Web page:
Step 3: Where is all of your Money Going?

After tracking all of your monthly expenditures, divide the amount you spent on each category by your real wage. This equals the number of hours of life energy you spent for that particular item. Similarly, document all sources of income.

The authors recommend documenting everything and being as granular as possible with the category breakdown so you can find out the true purposes for why you are spending.

Step 4: Three Questions that will Transform your Life

With your spending activity outlined, the authors urge you to ask yourself the following three questions:

  1. Did I receive fulfillment, satisfaction, and value in proportion to life energy spent?
  2. Is this expenditure of life energy in alignment with my values and life purpose?
  3. How might this expenditure change if I didn’t have to work for a living?

Go through each category and assess by marking a +, -, or 0 (neutral).

I’m not sure how effective this step is at accomplishing anything, but it can help you re-evaluate your values.

Step 5: Making Life Energy Visible

It is recommended that you chart out your total monthly expenses and income (y-axis), over time (x-axis) to see the results.

Yes, step 5 could literally take you years to complete. If you can stick with it, this is a highly valuable exercise.

Step 6: Valuing your Life Energy: Minimizing Expenses

This step comes down to taking pleasure in frugality and the simple things in life. It’s also about throwing out the “Joneses” envy and why you should stop trying to impress others. It also discusses the cost to the planet of every purchase we make.

Step 7: Valuing your Life Energy: Maximizing Income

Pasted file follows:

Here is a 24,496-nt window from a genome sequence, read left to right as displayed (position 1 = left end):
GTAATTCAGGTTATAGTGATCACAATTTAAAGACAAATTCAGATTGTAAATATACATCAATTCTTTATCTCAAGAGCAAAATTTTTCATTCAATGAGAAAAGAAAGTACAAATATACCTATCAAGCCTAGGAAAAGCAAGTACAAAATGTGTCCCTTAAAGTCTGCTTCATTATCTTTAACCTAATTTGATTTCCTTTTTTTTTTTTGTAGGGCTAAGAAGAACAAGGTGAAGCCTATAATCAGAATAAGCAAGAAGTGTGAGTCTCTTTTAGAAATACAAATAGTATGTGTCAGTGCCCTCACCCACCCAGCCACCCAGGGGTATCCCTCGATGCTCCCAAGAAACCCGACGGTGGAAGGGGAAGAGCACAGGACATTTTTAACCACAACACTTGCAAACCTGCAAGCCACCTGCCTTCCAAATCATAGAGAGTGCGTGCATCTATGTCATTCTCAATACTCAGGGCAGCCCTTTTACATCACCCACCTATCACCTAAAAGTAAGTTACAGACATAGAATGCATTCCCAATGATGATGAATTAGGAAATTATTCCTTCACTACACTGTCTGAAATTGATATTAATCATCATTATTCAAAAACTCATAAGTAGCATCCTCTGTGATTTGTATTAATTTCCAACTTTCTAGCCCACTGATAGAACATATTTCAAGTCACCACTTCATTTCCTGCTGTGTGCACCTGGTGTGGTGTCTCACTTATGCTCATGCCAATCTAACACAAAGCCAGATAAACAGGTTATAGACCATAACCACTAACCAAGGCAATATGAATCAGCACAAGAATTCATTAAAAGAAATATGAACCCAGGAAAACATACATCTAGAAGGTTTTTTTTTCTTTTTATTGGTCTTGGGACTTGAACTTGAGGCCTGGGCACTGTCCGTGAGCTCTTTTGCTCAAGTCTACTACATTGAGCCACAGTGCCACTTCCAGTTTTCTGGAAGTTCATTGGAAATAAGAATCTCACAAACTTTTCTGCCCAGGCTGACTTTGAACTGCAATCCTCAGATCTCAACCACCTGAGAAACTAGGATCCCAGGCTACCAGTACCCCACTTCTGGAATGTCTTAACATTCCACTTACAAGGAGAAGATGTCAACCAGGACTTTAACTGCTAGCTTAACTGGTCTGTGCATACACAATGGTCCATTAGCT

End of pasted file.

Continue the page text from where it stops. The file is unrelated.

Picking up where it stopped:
This chapter, to put it simply, asks you to re-consider your relationship with work. Why do we feel like we need to work full-time or we are useless? It’s a great question.

It also urges you to disassociate your job with your identity.

One concept I really like in this chapter is around all of the possible purposes of work. Getting paid is the obvious, but others include success, socializing, power, prestige, personal growth, success, learning, security, etc. Often times, our dissatisfaction with work comes from these needs not being fulfilled. However, all of these needs can be much more easily fulfilled by unpaid activities, so don’t get down on your job if it isn’t meeting those purposes.

In the end, the authors recommend that you value the life energy that you invest in your job and exchange it for the highest pay consistent with your health and integrity.

Step 8: The Crossover Point

The “Crossover Point” is the point in time when your income from investments surpasses your expenses. At this point, you will reach financial independence. You no longer need to work for money. Hooray!